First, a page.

In “War,” each team must complete multiple objectives, with cutscenes filling in the gaps. These objectives vary on each map, such as how “Operation Griffin” has the attacking team escort tanks across a bridge. If the timer runs out before the objective is complete, the match goes into an overtime mode that gives the team one last chance. While enjoyable, this is no different than escorting the payload in “Overwatch.” Inspiration from Blizzard’s team-based shooter doesn’t end there, as matches replace the “Final Killcam” — except in “Search and Destroy” — with a Bronze Star, which is nothing more than a glorified “Play of the Game.”
“WWII” also borrows from its contemporaries with the new “Headquarters” mode, which lets you socialize with other players in a third-person hub world in between matches. If this sounds familiar, it’s because “Headquarters” is essentially “The Tower” from “Destiny.” You can also collect loot from airdropped supply crates, which randomly distribute cosmetic collectibles. Most of the time these crates just gave me “Epic” weapon grips and other lackluster prizes, but those with more luck have a chance to earn greater rewards. “Headquarters” is a nice addition, but it feels unnecessary.
While playing through the game’s nine maps online this past weekend, I encountered a host of server issues. On Sunday afternoon, the servers crashed completely on my PS4, and I couldn’t log on until hours later. When it works, matchmaking is seamless, but it’s strange that a game with so many active players struggled to find full matches, as I was often put into games of eight or 10 players when there can be up to 12.
Performance issues carried into the campaign as well, because I came across a hard crash that made me restart an entire mission instead of the last checkpoint. The mode with the fewest technical problems was “Nazi Zombies,” an inclusion that also keeps “WWII” from being too light on content.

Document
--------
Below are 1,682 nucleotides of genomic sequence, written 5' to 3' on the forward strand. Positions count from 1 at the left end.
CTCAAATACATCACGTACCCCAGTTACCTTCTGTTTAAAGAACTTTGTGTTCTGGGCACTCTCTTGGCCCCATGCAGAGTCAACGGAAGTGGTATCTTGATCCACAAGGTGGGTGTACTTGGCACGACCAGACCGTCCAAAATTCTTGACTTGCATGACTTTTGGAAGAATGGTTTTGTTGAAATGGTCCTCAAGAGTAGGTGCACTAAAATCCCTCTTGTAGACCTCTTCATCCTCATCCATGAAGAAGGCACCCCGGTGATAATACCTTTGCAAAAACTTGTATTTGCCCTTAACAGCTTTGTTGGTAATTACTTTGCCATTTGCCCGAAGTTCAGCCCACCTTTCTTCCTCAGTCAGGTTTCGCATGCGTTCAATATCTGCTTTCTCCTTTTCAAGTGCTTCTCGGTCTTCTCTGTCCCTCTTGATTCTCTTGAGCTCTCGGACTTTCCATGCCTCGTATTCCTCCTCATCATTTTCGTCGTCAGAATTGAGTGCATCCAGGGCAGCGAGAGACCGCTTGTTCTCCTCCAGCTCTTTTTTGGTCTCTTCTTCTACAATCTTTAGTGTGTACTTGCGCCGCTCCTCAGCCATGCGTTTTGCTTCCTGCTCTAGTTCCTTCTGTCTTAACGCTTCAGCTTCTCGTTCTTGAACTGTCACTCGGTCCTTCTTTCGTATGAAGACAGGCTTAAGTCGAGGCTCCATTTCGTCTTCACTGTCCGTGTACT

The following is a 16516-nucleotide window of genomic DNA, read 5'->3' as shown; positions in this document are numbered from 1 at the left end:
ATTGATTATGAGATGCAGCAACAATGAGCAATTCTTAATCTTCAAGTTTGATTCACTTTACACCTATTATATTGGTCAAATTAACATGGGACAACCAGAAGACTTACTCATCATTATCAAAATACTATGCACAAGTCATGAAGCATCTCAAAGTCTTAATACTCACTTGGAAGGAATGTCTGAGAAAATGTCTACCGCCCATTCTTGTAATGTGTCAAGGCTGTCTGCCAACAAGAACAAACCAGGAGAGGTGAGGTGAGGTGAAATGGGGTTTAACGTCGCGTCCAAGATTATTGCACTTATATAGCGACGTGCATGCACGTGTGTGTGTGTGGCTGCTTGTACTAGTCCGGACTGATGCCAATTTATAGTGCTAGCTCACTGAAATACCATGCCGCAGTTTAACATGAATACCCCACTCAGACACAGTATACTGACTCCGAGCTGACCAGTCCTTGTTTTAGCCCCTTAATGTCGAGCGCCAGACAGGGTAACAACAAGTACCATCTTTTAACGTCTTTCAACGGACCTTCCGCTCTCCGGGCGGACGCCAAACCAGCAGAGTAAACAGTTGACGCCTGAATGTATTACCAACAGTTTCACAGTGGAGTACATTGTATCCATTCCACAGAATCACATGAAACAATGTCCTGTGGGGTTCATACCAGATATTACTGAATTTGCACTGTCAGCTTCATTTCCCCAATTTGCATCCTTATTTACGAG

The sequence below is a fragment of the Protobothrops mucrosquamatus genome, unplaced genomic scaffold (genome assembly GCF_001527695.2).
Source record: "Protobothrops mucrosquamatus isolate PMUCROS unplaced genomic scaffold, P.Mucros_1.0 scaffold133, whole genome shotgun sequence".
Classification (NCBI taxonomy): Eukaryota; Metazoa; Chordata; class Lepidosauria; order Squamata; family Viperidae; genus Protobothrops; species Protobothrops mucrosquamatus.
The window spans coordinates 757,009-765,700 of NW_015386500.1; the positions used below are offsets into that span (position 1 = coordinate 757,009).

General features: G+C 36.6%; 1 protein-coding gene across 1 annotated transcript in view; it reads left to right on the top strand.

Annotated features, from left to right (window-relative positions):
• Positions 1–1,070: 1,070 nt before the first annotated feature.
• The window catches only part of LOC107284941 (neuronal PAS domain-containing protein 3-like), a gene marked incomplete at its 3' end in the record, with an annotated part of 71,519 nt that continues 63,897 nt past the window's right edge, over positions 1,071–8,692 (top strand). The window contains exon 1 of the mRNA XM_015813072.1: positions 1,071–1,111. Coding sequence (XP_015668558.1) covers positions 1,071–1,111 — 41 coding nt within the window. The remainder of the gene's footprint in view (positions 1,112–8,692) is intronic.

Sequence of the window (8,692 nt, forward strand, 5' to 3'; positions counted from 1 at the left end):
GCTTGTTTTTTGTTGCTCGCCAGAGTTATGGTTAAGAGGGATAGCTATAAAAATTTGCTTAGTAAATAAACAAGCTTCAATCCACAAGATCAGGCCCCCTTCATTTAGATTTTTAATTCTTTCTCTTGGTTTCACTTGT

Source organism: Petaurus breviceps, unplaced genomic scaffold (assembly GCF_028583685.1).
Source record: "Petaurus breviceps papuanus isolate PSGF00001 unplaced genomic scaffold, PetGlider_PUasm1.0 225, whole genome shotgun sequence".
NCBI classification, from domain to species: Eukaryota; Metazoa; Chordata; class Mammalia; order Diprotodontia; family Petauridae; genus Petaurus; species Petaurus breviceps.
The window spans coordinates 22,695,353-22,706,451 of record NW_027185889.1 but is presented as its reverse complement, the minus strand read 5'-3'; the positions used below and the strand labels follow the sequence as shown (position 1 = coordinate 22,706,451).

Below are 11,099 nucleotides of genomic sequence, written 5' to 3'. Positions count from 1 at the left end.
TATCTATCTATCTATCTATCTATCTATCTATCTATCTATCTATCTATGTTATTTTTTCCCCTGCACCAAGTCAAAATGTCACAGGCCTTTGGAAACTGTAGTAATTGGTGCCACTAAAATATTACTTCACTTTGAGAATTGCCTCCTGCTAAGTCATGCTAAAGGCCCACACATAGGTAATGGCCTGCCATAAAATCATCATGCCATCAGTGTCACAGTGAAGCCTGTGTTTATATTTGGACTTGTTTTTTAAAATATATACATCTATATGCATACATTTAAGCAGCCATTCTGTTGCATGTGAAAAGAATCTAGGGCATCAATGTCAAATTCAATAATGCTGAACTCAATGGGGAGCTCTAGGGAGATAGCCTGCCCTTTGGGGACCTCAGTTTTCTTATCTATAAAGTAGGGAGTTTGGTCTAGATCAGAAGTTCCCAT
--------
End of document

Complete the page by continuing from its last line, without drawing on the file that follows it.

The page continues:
In other “Call of Duty” games, I always felt that Zombies were too formulaic — once you found which order to open doors and which weapons to unlock first, things felt less dynamic and more routine to me, though one can argue that the fun comes from unraveling the perfect strategy. With a new class system and wealth of one-time use consumables, discovering this strategy with other players online makes this an engaging process.
The founders of Sledgehammer created the original “Dead Space,” a game that terrified my 12-year-old self. Their credentials are displayed in their horrific zombie designs, and “The Final Reiche” map has lower chambers that are equally effective at creating an enticing, albeit unsettling, atmosphere. The hysterical banter of the four playable characters breaks this tension, but it’s still nice to see Sledgehammer taking their survival horror background and implementing it into “WWII.”
With three unique modes ranging in quality, “Call of Duty: WWII” is a solid game, but one that doesn’t reinvent the franchise. To really return to the series’ glory days, taking a step back in time isn’t enough. Future releases need to strive for more innovation: not just within the franchise itself, but innovations that revolutionize the entire genre.
“Call of Duty” used to be at the forefront of shooters, and while it still is financially — the game made $500 million its opening weekend — it no longer leads creatively. For now, “Call of Duty: WWII” will suffice for the “CoD” faithful, but with today’s market saturated with competition, those not as fond of the series are better off getting their first-person-shooter fix elsewhere.